2022 looks to be an interesting year for investors: a swift market rotation, continued inflation woes, volatility, midterm elections and at least three wild cards in the mix.

To survive and thrive through it all, you must start with the big picture.

Then you drill down to find the big profits.

That’s what Ted Bauman and Clint Lee do for you in this first 2022 edition of Your Money Matters. Watch now to hear what both expect of this year and the six exchange-traded funds they recommend.

Are You in for a Bumpy Ride?

Spoiler alert: Strap in! This year is going to be wild. Not least because of the upcoming U.S. midterm elections. According to Yahoo, if you look at the past 71 years, the “S&P 500 is very choppy for the first nine months and one might find the bull momentum is gaining traction only in early November.”

It’s events like this that encourage more questions than answers…

But that’s why Ted and Clint are here to help you understand what’s happening and what could lie ahead.

Click here to watch this week’s video or click on the image below:

(Click here to watch video.)


Ted: Hey everyone, it’s Ted Bauman here, editor of Bauman Daily and of The Bauman Letter. Just before we start today’s Your Money Matters videos, I’d just like to point out that I’m going to be doing a special live video where I’ll be responding to questions people can post to me on my YouTube channel this Friday at 2:00 p.m. ET.

So make sure that you log into that. You can sign up to get notifications for it and things like that. But basically, it’ll be an opportunity to pick my brain or throw darts at me or whatever it is you want to do, on Friday at 2:00. So now, let’s have a look at Your Money Matters.


Angela: Happy New Year, and welcome back to Your Money Matters. After a brief holiday hiatus, we are back. I hope you enjoyed yourselves.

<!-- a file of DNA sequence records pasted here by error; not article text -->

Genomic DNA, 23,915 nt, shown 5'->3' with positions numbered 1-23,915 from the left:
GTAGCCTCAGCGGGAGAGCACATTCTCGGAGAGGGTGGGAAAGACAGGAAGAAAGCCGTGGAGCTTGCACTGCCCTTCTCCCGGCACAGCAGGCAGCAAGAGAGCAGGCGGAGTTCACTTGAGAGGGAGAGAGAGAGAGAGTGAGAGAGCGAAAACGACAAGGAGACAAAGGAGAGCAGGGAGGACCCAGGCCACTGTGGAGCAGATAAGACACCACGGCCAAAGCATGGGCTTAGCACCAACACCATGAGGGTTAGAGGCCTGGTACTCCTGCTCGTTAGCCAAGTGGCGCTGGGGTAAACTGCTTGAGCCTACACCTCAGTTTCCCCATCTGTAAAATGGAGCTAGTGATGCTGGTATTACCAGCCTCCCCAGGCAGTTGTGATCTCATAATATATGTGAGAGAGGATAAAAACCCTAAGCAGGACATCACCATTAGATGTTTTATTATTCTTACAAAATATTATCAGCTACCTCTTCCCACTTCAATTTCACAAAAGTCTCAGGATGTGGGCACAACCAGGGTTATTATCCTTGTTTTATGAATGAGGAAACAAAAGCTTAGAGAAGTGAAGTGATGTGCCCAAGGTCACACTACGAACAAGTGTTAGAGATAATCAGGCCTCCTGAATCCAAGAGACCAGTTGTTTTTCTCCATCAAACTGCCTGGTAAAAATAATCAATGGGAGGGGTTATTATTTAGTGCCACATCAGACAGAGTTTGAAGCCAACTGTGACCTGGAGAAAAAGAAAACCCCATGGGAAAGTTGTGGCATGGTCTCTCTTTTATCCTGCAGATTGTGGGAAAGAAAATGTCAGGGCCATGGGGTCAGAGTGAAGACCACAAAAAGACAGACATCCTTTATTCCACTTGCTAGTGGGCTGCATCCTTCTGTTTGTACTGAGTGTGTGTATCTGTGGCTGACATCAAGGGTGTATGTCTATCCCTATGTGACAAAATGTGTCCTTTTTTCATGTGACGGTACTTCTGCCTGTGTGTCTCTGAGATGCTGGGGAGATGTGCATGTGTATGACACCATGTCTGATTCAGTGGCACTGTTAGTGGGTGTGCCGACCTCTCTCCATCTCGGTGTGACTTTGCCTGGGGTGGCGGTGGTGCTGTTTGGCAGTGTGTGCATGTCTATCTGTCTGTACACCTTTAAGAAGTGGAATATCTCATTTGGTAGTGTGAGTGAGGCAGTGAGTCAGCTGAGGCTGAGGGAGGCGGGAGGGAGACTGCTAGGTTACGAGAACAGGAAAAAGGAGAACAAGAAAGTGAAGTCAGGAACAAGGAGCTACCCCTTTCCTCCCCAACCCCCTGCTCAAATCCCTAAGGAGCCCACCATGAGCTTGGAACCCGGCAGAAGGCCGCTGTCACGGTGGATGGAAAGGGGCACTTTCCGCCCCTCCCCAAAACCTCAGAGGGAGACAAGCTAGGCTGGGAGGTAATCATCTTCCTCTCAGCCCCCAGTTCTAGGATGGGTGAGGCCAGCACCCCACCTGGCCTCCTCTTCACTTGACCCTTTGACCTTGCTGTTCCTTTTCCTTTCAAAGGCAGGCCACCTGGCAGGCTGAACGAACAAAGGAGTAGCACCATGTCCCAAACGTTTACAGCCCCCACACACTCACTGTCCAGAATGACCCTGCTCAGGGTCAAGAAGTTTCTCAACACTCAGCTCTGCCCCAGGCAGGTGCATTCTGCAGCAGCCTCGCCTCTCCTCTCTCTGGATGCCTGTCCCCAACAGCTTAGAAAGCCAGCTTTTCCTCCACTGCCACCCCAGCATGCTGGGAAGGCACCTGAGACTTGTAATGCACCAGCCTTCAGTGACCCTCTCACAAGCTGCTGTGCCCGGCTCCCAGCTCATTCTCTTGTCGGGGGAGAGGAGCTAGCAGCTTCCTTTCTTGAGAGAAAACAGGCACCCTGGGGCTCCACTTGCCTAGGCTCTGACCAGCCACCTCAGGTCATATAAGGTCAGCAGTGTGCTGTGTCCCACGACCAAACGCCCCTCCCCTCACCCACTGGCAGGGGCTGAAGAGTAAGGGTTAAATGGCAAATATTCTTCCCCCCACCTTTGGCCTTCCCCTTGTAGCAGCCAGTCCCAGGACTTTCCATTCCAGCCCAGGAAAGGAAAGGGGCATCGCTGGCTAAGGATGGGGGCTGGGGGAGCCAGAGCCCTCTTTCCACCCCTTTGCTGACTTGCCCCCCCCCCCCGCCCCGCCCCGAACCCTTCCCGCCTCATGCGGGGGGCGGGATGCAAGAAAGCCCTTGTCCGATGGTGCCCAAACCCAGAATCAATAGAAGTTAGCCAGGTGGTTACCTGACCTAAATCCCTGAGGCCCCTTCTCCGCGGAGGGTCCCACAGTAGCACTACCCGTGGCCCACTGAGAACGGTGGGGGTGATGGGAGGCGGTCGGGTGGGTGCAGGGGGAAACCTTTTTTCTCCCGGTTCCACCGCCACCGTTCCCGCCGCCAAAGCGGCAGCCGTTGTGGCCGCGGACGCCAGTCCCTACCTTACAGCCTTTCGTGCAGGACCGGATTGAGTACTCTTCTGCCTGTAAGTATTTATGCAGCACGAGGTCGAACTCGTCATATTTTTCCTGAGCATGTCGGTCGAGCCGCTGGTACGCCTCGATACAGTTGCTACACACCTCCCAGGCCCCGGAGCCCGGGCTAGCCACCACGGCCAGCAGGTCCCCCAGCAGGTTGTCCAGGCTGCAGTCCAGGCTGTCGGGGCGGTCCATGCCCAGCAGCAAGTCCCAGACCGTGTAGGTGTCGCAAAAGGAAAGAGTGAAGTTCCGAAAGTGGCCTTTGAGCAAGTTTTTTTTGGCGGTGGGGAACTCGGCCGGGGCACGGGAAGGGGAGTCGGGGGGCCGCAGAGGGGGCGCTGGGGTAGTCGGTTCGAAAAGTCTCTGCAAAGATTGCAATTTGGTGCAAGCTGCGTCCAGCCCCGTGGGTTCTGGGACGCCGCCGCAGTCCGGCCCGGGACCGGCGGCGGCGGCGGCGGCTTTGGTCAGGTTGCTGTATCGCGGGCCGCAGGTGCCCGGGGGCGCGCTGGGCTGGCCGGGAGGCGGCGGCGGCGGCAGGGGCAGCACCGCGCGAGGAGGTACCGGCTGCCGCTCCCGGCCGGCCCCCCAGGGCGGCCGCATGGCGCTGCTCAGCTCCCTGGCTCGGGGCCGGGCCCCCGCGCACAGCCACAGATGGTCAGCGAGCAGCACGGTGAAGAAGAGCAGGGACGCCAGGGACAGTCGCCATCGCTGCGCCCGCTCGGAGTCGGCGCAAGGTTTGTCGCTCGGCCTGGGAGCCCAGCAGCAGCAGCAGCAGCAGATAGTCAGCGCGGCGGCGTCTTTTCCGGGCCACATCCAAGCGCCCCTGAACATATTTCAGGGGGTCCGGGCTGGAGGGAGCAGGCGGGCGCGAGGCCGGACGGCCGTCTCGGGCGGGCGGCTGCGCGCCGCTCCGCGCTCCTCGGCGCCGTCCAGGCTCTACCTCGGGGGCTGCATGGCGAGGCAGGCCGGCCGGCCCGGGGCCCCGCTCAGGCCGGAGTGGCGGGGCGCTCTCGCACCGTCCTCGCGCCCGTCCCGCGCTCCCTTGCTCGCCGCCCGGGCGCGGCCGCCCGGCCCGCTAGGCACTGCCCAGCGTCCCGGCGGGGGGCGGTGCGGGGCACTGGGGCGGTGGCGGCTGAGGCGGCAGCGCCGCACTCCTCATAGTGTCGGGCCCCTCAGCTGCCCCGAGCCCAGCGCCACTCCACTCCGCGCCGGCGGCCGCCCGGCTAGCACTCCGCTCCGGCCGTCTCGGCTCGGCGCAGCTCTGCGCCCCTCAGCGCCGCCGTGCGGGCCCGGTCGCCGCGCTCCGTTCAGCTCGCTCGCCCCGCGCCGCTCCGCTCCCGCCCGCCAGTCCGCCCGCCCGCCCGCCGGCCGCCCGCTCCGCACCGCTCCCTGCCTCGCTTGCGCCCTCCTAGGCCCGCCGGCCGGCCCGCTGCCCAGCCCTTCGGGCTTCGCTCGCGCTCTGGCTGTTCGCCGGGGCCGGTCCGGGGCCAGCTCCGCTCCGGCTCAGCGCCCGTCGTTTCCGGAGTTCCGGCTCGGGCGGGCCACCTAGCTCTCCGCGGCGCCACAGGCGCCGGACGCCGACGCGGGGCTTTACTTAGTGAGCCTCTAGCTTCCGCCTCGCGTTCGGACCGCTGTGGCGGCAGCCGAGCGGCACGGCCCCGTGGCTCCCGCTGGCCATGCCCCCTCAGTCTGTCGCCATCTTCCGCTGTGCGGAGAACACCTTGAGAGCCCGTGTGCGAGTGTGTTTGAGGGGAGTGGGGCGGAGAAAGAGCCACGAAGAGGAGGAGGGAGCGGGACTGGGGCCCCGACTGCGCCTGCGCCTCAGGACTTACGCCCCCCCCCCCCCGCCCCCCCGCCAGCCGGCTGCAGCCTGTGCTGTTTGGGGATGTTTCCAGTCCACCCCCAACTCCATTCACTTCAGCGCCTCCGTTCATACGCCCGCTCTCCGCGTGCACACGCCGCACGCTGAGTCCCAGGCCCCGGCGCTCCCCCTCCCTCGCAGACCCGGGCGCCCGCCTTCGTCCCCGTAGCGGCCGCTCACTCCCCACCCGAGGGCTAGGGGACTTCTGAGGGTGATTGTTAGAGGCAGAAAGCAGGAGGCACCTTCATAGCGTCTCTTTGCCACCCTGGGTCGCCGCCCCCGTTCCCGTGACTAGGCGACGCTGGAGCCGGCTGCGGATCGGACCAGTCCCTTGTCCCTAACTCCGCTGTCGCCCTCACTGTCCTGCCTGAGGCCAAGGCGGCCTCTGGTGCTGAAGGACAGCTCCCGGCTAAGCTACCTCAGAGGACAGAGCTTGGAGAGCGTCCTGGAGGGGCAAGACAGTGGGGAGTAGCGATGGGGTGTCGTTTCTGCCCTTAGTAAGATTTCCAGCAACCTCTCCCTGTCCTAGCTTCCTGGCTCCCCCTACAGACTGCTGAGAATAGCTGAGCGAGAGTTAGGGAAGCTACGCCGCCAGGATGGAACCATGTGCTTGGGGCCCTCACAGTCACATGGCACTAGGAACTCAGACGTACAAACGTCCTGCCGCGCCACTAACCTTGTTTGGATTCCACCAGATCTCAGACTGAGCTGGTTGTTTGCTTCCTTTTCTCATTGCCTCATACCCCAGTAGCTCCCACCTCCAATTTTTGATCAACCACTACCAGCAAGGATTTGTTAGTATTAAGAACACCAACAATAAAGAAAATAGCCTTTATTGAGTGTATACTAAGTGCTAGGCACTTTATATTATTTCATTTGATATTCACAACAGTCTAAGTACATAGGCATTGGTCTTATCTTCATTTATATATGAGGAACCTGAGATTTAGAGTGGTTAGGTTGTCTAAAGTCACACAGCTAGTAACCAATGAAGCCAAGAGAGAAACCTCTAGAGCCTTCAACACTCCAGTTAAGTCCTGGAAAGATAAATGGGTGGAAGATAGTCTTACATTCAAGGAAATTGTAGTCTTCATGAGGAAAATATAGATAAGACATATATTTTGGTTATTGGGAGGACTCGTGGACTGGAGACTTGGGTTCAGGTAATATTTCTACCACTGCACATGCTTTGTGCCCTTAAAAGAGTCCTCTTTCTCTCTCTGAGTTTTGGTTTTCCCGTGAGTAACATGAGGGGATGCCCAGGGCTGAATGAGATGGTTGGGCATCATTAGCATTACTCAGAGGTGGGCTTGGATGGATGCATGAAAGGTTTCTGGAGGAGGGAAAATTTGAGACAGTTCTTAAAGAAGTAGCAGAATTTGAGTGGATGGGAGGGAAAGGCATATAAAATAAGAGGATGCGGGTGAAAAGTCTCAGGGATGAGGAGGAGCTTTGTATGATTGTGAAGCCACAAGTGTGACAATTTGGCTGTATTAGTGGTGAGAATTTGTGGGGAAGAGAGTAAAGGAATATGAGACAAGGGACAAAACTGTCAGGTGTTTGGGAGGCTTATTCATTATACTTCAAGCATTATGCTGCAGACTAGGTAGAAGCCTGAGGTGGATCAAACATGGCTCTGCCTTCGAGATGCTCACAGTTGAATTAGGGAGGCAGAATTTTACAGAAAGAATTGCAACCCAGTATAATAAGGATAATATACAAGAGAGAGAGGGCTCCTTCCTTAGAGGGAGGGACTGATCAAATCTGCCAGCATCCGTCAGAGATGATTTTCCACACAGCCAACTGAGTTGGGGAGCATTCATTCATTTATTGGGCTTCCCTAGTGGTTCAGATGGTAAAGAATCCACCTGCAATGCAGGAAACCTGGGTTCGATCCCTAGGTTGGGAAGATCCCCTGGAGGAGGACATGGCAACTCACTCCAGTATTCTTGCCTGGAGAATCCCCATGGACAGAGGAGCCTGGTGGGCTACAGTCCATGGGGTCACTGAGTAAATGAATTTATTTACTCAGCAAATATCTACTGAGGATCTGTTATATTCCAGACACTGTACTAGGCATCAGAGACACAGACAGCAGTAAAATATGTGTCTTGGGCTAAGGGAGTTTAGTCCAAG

Before we get started, as a reminder, if you want more information about The Bauman Letter, there’s a link above, where you can get all the details on how to join, and everything that’s waiting for you on the other side. Our guiding principle here at The Bauman Letter is big picture and big profits.

Now, anyone who recommends stocks, invests in stocks, has a big picture that informs all of their decisions. Here at The Bauman Letter, we’re very fortunate, because we take a look at the big picture, and we have a renowned economist doing that job for us, very fortunate for all of us. We start with this big picture, and then we drill down to the best ways to play those big themes, the global stock markets, economic trends, that sort of thing.

Seeing as how it is the beginning of a new year, I thought it would be a great opportunity to talk about the big picture, as we head into 2022, and some of these big themes that will affect the stock market inevitably. I’d love to hear from you, Ted and Clint, but Ted let’s start with you.

Ted: Yeah, well, I mean, obviously it’s going to be a different year this year. We have a whole bunch of things that have changed, but my number one assumption for the year is that we’re going to see smaller overall level returns and that they’re going to be harder to find. There’s two reasons for that. One is that there just aren’t any more catalysts to make assets that are already highly valued relative to history go any higher than they are. I mean, the Fed, everybody said, “Don’t fight the Fed.” Well, it works both ways. The Fed’s pulling back now, but interest rates are going to go up. Also, just the liquidities. It’s just going to start evaporating. I think, just don’t expect to see these 60-70 P/E ratio startup stocks performing well this year.